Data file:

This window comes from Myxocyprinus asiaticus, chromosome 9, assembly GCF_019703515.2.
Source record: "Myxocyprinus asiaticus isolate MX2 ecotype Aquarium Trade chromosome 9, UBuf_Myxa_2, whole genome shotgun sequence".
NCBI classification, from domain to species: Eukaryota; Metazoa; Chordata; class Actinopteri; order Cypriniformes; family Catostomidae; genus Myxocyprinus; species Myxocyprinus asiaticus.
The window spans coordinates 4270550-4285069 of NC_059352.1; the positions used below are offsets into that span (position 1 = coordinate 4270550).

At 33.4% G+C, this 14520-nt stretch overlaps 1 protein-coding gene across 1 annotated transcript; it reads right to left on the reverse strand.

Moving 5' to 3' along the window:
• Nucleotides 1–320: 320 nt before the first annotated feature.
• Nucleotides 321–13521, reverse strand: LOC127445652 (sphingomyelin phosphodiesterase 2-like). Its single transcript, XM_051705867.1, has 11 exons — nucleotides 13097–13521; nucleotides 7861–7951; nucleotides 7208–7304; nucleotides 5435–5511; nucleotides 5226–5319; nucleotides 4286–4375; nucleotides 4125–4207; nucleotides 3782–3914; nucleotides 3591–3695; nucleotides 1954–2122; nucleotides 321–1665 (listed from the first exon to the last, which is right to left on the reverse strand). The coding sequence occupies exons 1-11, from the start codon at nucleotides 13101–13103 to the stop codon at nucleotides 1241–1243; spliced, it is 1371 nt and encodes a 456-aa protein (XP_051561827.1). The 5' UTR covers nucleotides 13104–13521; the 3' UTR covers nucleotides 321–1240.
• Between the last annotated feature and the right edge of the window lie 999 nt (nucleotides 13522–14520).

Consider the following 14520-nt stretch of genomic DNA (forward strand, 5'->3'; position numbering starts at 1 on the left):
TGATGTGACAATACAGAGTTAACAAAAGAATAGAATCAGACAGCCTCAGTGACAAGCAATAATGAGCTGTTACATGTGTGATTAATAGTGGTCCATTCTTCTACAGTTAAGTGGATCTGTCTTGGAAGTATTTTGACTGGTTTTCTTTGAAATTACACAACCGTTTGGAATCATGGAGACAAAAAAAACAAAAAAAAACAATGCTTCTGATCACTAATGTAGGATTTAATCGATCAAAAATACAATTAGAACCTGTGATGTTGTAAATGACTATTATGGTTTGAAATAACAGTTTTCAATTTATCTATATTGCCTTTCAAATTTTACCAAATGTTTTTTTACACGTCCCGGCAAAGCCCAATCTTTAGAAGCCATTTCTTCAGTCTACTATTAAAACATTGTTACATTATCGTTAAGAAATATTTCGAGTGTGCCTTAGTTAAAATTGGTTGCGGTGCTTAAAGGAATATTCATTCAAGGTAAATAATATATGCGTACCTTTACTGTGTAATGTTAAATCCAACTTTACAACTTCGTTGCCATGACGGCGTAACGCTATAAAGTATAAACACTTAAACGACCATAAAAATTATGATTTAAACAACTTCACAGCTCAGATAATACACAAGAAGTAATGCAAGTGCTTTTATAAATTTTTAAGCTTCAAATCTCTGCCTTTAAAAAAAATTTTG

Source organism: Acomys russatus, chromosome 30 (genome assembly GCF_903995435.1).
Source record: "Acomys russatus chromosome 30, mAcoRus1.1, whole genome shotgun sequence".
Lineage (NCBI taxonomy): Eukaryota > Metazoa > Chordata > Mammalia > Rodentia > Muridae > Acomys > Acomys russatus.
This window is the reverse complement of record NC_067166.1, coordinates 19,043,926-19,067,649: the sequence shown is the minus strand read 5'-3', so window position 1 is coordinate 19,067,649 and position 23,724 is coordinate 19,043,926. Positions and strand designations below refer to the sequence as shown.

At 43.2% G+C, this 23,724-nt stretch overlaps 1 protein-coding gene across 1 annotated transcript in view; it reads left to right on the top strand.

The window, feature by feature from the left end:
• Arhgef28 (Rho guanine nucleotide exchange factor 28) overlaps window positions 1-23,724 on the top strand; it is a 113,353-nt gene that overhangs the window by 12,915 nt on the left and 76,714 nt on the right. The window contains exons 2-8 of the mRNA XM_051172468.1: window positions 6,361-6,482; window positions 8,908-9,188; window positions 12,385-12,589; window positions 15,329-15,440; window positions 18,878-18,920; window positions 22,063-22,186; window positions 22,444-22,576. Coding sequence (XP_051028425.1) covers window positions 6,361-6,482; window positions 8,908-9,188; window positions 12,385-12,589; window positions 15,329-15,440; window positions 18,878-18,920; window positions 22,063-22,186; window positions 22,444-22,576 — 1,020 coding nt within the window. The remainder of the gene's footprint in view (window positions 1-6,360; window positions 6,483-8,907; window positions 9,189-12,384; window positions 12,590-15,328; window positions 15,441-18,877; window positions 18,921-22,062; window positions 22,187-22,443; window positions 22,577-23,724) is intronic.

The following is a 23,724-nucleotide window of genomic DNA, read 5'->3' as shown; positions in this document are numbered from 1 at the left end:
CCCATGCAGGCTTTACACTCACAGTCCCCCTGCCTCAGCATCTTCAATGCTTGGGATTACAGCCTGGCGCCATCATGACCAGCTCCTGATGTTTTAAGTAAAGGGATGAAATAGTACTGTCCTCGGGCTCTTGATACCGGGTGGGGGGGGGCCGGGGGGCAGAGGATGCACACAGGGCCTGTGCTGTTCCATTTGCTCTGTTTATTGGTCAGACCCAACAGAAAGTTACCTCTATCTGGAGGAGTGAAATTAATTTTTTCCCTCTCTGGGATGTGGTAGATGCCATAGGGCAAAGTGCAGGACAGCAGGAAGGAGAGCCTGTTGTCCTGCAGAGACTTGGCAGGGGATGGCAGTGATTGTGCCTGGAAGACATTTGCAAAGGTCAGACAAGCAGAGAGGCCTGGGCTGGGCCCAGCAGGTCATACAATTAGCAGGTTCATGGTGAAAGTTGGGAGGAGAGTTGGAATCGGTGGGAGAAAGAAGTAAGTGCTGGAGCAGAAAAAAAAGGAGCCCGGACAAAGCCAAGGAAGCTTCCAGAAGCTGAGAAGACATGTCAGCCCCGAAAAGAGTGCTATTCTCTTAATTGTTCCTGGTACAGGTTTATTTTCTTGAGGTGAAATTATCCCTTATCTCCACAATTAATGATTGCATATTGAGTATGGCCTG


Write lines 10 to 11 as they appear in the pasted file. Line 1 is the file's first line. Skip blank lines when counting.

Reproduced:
Consider the following 14520-nt stretch of genomic DNA (forward strand, 5'->3'; position numbering starts at 1 on the left):
TGATGTGACAATACAGAGTTAACAAAAGAATAGAATCAGACAGCCTCAGTGACAAGCAATAATGAGCTGTTACATGTGTGATTAATAGTGGTCCATTCTTCTACAGTTAAGTGGATCTGTCTTGGAAGTATTTTGACTGGTTTTCTTTGAAATTACACAACCGTTTGGAATCATGGAGACAAAAAAAACAAAAAAAAACAATGCTTCTGATCACTAATGTAGGATTTAATCGATCAAAAATACAATTAGAACCTGTGATGTTGTAAATGACTATTATGGTTTGAAATAACAGTTTTCAATTTATCTATATTGCCTTTCAAATTTTACCAAATGTTTTTTTACACGTCCCGGCAAAGCCCAATCTTTAGAAGCCATTTCTTCAGTCTACTATTAAAACATTGTTACATTATCGTTAAGAAATATTTCGAGTGTGCCTTAGTTAAAATTGGTTGCGGTGCTTAAAGGAATATTCATTCAAGGTAAATAATATATGCGTACCTTTACTGTGTAATGTTAAATCCAACTTTACAACTTCGTTGCCATGACGGCGTAACGCTATAAAGTATAAACACTTAAACGACCATAAAAATTATGATTTAAACAACTTCACAGCTCAGATAATACACAAGAAGTAATGCAAGTGCTTTTATAAATTTTTAAGCTTCAAATCTCTGCCTTTAAAAAAAATTTTG